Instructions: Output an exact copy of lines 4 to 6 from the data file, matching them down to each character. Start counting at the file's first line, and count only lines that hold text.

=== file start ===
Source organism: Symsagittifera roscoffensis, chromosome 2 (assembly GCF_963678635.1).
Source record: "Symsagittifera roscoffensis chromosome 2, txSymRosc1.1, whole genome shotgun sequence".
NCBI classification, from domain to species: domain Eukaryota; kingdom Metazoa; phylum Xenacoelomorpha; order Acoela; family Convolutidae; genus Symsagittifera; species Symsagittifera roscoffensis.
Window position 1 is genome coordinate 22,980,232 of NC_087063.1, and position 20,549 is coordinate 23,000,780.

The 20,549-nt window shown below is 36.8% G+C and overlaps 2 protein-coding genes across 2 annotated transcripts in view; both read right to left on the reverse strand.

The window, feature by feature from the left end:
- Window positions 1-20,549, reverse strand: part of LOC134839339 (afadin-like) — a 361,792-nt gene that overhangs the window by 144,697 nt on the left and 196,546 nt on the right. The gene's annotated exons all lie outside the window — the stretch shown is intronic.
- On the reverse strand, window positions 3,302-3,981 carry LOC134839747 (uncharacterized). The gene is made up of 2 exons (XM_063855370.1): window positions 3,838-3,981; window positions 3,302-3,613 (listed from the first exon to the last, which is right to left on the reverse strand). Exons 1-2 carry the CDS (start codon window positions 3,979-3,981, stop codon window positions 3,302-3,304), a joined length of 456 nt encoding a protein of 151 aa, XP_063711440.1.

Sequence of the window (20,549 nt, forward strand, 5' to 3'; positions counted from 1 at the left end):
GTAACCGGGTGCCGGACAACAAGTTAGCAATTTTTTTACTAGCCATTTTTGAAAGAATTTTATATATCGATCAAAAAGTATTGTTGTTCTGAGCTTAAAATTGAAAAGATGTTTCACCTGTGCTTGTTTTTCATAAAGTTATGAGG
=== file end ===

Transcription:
Window position 1 is genome coordinate 22,980,232 of NC_087063.1, and position 20,549 is coordinate 23,000,780.

The 20,549-nt window shown below is 36.8% G+C and overlaps 2 protein-coding genes across 2 annotated transcripts in view; both read right to left on the reverse strand.

The window, feature by feature from the left end: